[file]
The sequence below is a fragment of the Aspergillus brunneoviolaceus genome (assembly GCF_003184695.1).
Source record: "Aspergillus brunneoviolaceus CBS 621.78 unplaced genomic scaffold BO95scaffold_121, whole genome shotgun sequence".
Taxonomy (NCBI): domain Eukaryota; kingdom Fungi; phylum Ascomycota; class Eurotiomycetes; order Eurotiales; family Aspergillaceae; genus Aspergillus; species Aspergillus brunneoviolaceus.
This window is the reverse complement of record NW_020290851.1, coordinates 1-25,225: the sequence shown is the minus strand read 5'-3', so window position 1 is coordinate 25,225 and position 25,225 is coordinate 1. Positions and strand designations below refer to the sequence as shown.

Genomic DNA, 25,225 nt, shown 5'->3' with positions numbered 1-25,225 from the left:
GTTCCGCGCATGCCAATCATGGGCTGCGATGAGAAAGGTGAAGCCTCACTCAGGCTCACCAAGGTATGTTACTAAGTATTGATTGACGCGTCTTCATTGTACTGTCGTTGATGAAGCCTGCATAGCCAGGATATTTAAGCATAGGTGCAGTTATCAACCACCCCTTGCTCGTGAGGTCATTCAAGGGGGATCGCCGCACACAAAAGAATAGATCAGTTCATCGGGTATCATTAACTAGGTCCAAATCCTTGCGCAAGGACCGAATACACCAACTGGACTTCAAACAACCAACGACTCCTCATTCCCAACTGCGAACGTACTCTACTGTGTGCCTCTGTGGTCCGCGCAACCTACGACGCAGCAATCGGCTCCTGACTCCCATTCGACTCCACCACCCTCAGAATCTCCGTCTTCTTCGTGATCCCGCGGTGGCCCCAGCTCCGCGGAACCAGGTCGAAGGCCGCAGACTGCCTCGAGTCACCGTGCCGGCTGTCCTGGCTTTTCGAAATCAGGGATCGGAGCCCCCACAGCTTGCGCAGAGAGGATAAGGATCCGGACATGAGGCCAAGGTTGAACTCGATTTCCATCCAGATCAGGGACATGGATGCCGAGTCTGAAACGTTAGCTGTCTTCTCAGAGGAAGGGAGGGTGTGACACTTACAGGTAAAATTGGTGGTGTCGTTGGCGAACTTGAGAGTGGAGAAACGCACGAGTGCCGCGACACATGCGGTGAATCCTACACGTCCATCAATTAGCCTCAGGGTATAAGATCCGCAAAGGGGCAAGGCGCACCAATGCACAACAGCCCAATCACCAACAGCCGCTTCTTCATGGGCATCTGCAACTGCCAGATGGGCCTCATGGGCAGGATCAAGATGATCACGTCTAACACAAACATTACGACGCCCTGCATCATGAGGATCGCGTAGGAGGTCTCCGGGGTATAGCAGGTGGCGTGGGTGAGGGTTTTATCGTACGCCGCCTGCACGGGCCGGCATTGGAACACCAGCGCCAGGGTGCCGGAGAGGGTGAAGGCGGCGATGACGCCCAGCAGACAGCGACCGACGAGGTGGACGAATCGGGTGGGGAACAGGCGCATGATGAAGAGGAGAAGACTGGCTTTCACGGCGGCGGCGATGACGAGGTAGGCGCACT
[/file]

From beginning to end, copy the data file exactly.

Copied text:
The sequence below is a fragment of the Aspergillus brunneoviolaceus genome (assembly GCF_003184695.1).
Source record: "Aspergillus brunneoviolaceus CBS 621.78 unplaced genomic scaffold BO95scaffold_121, whole genome shotgun sequence".
Taxonomy (NCBI): domain Eukaryota; kingdom Fungi; phylum Ascomycota; class Eurotiomycetes; order Eurotiales; family Aspergillaceae; genus Aspergillus; species Aspergillus brunneoviolaceus.
This window is the reverse complement of record NW_020290851.1, coordinates 1-25,225: the sequence shown is the minus strand read 5'-3', so window position 1 is coordinate 25,225 and position 25,225 is coordinate 1. Positions and strand designations below refer to the sequence as shown.

Genomic DNA, 25,225 nt, shown 5'->3' with positions numbered 1-25,225 from the left:
GTTCCGCGCATGCCAATCATGGGCTGCGATGAGAAAGGTGAAGCCTCACTCAGGCTCACCAAGGTATGTTACTAAGTATTGATTGACGCGTCTTCATTGTACTGTCGTTGATGAAGCCTGCATAGCCAGGATATTTAAGCATAGGTGCAGTTATCAACCACCCCTTGCTCGTGAGGTCATTCAAGGGGGATCGCCGCACACAAAAGAATAGATCAGTTCATCGGGTATCATTAACTAGGTCCAAATCCTTGCGCAAGGACCGAATACACCAACTGGACTTCAAACAACCAACGACTCCTCATTCCCAACTGCGAACGTACTCTACTGTGTGCCTCTGTGGTCCGCGCAACCTACGACGCAGCAATCGGCTCCTGACTCCCATTCGACTCCACCACCCTCAGAATCTCCGTCTTCTTCGTGATCCCGCGGTGGCCCCAGCTCCGCGGAACCAGGTCGAAGGCCGCAGACTGCCTCGAGTCACCGTGCCGGCTGTCCTGGCTTTTCGAAATCAGGGATCGGAGCCCCCACAGCTTGCGCAGAGAGGATAAGGATCCGGACATGAGGCCAAGGTTGAACTCGATTTCCATCCAGATCAGGGACATGGATGCCGAGTCTGAAACGTTAGCTGTCTTCTCAGAGGAAGGGAGGGTGTGACACTTACAGGTAAAATTGGTGGTGTCGTTGGCGAACTTGAGAGTGGAGAAACGCACGAGTGCCGCGACACATGCGGTGAATCCTACACGTCCATCAATTAGCCTCAGGGTATAAGATCCGCAAAGGGGCAAGGCGCACCAATGCACAACAGCCCAATCACCAACAGCCGCTTCTTCATGGGCATCTGCAACTGCCAGATGGGCCTCATGGGCAGGATCAAGATGATCACGTCTAACACAAACATTACGACGCCCTGCATCATGAGGATCGCGTAGGAGGTCTCCGGGGTATAGCAGGTGGCGTGGGTGAGGGTTTTATCGTACGCCGCCTGCACGGGCCGGCATTGGAACACCAGCGCCAGGGTGCCGGAGAGGGTGAAGGCGGCGATGACGCCCAGCAGACAGCGACCGACGAGGTGGACGAATCGGGTGGGGAACAGGCGCATGATGAAGAGGAGAAGACTGGCTTTCACGGCGGCGGCGATGACGAGGTAGGCGCACT